March 2010 Reviews
By Shawn McKenzie 3/5/2010
Here are my reviews of the movies that were released in March of 2010. Check back later as the month progresses for more reviews.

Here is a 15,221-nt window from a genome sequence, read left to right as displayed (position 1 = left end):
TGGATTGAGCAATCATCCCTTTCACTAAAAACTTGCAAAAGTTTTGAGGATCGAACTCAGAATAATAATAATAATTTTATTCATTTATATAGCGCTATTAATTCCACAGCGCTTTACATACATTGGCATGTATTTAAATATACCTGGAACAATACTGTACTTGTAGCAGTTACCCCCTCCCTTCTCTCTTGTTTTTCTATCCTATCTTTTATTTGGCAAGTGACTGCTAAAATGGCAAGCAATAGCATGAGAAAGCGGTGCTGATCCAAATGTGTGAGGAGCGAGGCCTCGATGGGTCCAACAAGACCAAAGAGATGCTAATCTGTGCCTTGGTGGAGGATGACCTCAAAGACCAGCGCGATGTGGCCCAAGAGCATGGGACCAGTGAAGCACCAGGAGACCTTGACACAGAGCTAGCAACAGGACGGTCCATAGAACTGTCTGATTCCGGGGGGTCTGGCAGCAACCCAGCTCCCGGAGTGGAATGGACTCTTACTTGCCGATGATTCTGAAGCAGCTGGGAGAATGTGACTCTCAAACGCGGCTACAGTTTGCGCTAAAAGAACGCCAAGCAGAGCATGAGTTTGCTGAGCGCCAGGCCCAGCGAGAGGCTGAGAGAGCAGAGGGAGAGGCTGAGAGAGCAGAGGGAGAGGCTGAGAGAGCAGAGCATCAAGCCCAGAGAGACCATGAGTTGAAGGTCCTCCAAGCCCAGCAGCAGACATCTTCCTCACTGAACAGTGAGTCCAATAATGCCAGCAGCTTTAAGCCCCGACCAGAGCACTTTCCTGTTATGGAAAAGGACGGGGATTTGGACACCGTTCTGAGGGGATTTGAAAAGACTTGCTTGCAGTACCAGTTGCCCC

In London sometime in the 19th century, 19-year-old Alice Kingsleigh (Mia Wasikowska) finds out that she is to be married to a nobleman named Hamish Ascot (Leo Bill) in an arrangement. She has no desire to do so, because being married to the boring Hamish would stifle her creativity. During an amusing scene where everyone literally watches Hamish ask for Alice’s hand in marriage in a gazebo, Alice runs away and follows the pocket watch-carrying White Rabbit (voice of Michael Sheen) down a long rabbit hole and into Underland…a place that she keeps seeing in her dreams. While she is there, she drinks a potion and eats a cake in order to get her through a small door, where she finds a weird land with odd characters. The White Rabbit, twins Tweedledee and Tweedledum (both played by Matt Lucas), Dormouse Mallymkun (voice of Barbara Windsor), a frequently disappearing feline named Cheshire Cat (voice of Stephen Fry), Uilleam the Dodo (Michael Gough), and hookah-smoking caterpillar named Absolem (voice of Alan Rickman) are amongst the characters who are all wondering if she is the real Alice or not. She finds out that she is supposed slay a fierce dragon known as the Jabberwocky (voice of Christopher Lee) on the Frabjous Day using the Vorpal Sword. The Jabberwocky is the guardian of Iracebeth, the Red Queen (Helena Bonham Carter), who took the crown of her younger sister Mirana, the White Queen (Anne Hathaway.) If Alice slays the dragon, then Mirana will return to power. Iracebeth has heard of Alice’s return though, so she orders her eye-patched lieutenant, Ilosovic Stayne, the Knave of Hearts (Crispin Glover), to find Alice, and he uses bloodhound dog Bayard (voice of Timothy Spall) to sniff her out (Bayard only helps him in order to ensure the freedom of his wife and their pups.) The Cheshire Cat takes Alice to see the Mad Hatter (Johnny Depp) and the equally mad tea party guest Thackery Earwicket, the March Hare (voice of Paul Whitehouse), to see if they could help her out. The Hatter used to make hats for the White Queen, but became mad apparently from the mercury used in making the hats. He just wants to overthrow the Red Queen, so he helps her out on this dangerous mission. Just so you know…this movie is just a loose adaptation of Lewis Carroll’s novels Alice’s Adventures in Wonderland from 1865 and Through the Looking-Glass from 1871…not a remake of the 1951 Disney cartoon (even though both movies were produced by Disney.) The first half of this Tim Burton adaptation was a little bit dull with the weird exposition and the introduction of the characters, but after that is established, things took off. Visually, it’s impressive…and could only be made by Burton. He is making the seventh movie with Depp, who becomes a bigger character here than he is in any other adaptation. Depp does his usual kooky character (somewhat reminiscent of his portrayal of Willy Wonka in 2005’s Charlie & the Chocolate Factory…right down to having a tall stovepipe hat.) Carter is funny as the Red Queen with an oversized CGI-created head. Wasikowska does a serviceable job as Alice. The 3D effects of course are amazing…and if any movie deserved to be shown in 3D, it’s this movie. I do recommend seeing this movie in theaters (watching 3D on TV isn’t as cool), but keep in mind that this isn’t the Alice you may recognize from the books or the fifties cartoon.